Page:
For an Informed Love of God
|θεός·||period above the line||semicolon|
[The form of a Greek question is not necessarily different from a statement; the punctuation and context are your main clues.]
1. Diaeresis. This has already been explained earlier.
2. Apostrophe. When a preposition ends with a vowel and the next word begins with a vowel, the final vowel of the first word drops out. [Prepositions will be discussed in chapter 8. They are little words such as "in" and "over" that describe the relationship between two items.] This is called elision. It is marked by an apostrophe, which is placed where the vowel was dropped (e.g., ἀπὸ ἐμοῦ becomes ἀπ᾽ ἐμοῦ). This is similar to the English contraction (e.g., "can't").
3. Accents. Almost every Greek word has an accent mark. [ Some words appear to have two accents. There are certain words that lose their accent to the following word ("proclitic") or the preceding word ("enclitic"), and you end up with a double accent on one word and no accent on the other.] It is placed over a vowel and shows which syllable receives the accent. Originally the accent was a pitch accent: the voice rose, dropped, or rose and dropped on the accented syllable. Eventually it became a stress accent as we have in English.
In English we use "stress" accents. This means that when we come to the syllable that receives the accent, we put a little more stress on the pronunciation of that syllable. But in Classical Greek, the accent originally was pitch, not stress. The voice rises or falls a little when the accented syllable is pronounced. Most teachers allow their students to use a stress accent when pronouncing Greek because the music pitch accent is difficult. By the time of Koine Greek, the accent may have been stress.
There is an interesting story about a cannibal tribe that killed the first two missionary couples who came to them. They had tried to learn their language, but could not. The third brave couple started experiencing the same problems with the language as had the two previous couples until the wife, who had been a music major in college, recognized that the tribe had a very developed set of pitch accents that were essential in understanding the language. When they recognized that the accents were pitch and not stress, they were able to see the significance these accents played in that language and finally translated the Bible into that musically-minded language. Luckily for us, while Greek accents were pitch, they are not that important. Most teachers are satisfied with students simply placing stress on the accented syllable.
Notice how the shape of the accent gives a clue as to the direction of the pitch.
The question then becomes, when do you use which accent? Opinions vary from viewing the rules of accent placement as essential to being totally unnecessary. Since the biblical manuscripts never had them originally, and since in our opinion they unnecessarily burden the beginning student, this text ignores the rules of accent placement).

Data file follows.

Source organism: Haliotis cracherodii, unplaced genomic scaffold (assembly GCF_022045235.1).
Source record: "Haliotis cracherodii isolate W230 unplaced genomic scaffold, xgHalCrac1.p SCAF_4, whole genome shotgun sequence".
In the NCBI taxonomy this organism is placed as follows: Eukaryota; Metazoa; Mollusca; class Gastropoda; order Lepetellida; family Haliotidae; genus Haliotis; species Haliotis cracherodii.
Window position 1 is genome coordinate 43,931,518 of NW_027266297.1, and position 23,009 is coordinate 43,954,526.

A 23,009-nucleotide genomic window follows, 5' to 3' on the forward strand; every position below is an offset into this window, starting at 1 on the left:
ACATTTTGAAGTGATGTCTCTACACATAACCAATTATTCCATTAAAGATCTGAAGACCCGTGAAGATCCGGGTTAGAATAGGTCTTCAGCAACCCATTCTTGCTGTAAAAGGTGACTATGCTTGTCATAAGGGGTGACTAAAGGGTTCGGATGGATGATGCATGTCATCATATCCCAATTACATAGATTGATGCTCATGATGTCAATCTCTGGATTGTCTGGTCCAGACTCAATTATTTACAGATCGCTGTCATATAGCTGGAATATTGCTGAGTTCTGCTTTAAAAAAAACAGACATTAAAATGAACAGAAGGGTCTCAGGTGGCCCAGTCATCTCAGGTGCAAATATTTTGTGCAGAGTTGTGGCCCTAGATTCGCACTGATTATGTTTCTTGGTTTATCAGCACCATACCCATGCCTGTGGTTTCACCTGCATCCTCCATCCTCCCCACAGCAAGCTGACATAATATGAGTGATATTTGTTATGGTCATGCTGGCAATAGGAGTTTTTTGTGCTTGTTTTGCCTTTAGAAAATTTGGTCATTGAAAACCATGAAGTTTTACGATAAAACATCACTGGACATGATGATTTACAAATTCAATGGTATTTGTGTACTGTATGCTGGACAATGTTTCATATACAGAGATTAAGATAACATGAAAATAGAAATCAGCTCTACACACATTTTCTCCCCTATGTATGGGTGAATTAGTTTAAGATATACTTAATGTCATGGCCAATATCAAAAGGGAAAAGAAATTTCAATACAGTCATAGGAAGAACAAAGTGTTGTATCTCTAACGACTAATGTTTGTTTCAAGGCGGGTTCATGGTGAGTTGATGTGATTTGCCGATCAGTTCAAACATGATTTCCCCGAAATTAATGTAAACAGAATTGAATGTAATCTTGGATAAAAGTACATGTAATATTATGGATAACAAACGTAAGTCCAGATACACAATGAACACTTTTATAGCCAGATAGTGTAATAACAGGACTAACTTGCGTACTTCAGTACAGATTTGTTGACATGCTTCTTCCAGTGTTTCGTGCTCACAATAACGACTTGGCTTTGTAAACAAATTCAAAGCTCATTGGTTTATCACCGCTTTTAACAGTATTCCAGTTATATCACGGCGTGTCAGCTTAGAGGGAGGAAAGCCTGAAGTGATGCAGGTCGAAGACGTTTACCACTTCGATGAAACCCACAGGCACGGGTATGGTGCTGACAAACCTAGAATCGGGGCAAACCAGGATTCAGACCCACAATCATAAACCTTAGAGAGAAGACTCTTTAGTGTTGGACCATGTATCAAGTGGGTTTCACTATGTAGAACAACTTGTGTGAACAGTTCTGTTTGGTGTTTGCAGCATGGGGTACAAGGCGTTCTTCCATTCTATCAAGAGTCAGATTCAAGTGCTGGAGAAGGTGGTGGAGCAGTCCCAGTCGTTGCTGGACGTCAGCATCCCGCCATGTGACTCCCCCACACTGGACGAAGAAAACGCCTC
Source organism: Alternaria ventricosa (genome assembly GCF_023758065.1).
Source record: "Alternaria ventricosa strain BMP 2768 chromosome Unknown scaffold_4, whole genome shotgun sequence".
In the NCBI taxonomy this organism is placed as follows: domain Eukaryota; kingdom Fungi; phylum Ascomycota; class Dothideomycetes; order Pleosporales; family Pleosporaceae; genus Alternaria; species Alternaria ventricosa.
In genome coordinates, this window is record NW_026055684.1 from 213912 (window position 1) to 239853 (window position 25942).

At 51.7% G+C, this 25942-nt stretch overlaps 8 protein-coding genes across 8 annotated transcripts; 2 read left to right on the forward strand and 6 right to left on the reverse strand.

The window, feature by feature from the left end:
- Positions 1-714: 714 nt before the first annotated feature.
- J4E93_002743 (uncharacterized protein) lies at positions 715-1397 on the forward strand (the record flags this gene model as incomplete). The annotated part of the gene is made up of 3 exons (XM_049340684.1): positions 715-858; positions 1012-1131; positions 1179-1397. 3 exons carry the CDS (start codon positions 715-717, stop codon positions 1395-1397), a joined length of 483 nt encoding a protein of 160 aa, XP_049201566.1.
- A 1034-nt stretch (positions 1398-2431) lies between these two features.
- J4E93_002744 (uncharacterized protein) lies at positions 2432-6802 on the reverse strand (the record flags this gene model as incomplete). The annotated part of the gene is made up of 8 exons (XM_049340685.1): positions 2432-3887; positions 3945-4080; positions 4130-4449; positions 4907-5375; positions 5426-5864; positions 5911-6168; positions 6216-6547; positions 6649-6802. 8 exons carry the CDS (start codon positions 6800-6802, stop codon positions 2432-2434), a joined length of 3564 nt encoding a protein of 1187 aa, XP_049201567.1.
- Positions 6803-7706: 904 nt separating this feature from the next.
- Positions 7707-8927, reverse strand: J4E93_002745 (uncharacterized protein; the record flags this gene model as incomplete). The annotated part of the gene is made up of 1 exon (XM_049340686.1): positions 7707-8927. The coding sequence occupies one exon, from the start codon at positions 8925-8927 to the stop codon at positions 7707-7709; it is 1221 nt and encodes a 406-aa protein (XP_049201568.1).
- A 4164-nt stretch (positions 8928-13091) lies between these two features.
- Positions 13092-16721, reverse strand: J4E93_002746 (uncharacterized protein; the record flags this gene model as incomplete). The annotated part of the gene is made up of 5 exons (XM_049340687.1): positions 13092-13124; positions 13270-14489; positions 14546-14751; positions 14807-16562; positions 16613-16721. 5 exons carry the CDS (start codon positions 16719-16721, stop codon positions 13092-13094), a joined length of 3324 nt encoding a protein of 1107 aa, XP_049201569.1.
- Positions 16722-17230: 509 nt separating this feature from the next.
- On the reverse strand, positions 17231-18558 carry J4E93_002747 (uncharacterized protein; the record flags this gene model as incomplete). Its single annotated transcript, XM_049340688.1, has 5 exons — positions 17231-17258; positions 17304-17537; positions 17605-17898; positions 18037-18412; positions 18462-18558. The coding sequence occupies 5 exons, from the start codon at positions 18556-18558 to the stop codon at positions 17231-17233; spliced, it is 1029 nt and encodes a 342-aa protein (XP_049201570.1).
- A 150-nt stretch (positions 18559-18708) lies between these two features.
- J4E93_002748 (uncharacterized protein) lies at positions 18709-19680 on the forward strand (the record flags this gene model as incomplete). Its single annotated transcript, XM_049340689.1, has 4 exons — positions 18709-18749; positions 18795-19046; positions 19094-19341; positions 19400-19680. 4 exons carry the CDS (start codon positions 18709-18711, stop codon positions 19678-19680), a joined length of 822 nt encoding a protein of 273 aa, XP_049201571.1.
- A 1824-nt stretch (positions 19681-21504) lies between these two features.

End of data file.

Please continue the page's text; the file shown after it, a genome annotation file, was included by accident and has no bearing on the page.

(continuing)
However, this does not mean that accents are worthless and should be ignored. Far from it. Accents serve us very well in three areas.
Just as it is important to learn how to pronounce the letters correctly, it is also important to pronounce the words correctly. But in order to pronounce a Greek word you must be able to break it down into its syllables. This is called "syllabification," and there are two ways you can learn it.
The first is to recognize that Greek words syllabify in basically the same manner as English words do. Therefore, if you "go with your feelings," you will syllabify Greek words almost automatically. If you practice reading 1 John 1, included in the exercises of this chapter, syllabification should not be a problem. I have read it for you on the online class on chapter 4. The second way is to learn some basic syllabification rules.
It is essential that you master the process of syllabification, otherwise you will never be able to pronounce the words consistently, and you will have trouble memorizing them and communicating with your class mates.
1. There is one vowel (or diphthong) per syllable.
ἀ κη κό α μεν
μαρ τυ ροῦ μεν
Therefore, there are as many syllables as there are vowels/diphthongs.
2. A single consonant by itself (not a cluster [A consonant cluster is two or more consonants in a row.]) goes with the following vowel.
ἑ ω ρά κα μεν
ἐ θε α σά με θα
If the consonant is the final letter in the word, it will go with the preceding vowel.
3. Two consecutive vowels that do not form a diphthong are divided.
ἐ θε α σά με θα
4. A consonant cluster that can not be pronounced together is divided, and the first consonant goes with the preceding vowel. [One way to check whether a consonant cluster can be pronounced together is to see whether those consonants ever begin a word. For example, you know that the cluster στ can be pronounced together because there is a word σταυρόω. Although the lexicon may not show all the possible clusters, it will show you many of them.]
ἔμ προ σθεν
5. A consonant cluster that can be pronounced together goes with the following vowel.
This includes a consonant cluster formed with μ or ν.
ἔ θνε σιν
6. Double consonants are divided. [ A "double consonant" is when the same consonant occurs twice in a row.]
ἀ παγ γέλ λο μεν
παρ ρη σί α
7. Compound words are divided where joined. [ Compound words are words made up of two distinct words. Of course, right now you cannot tell what is a compound word because you do not know any of the words.]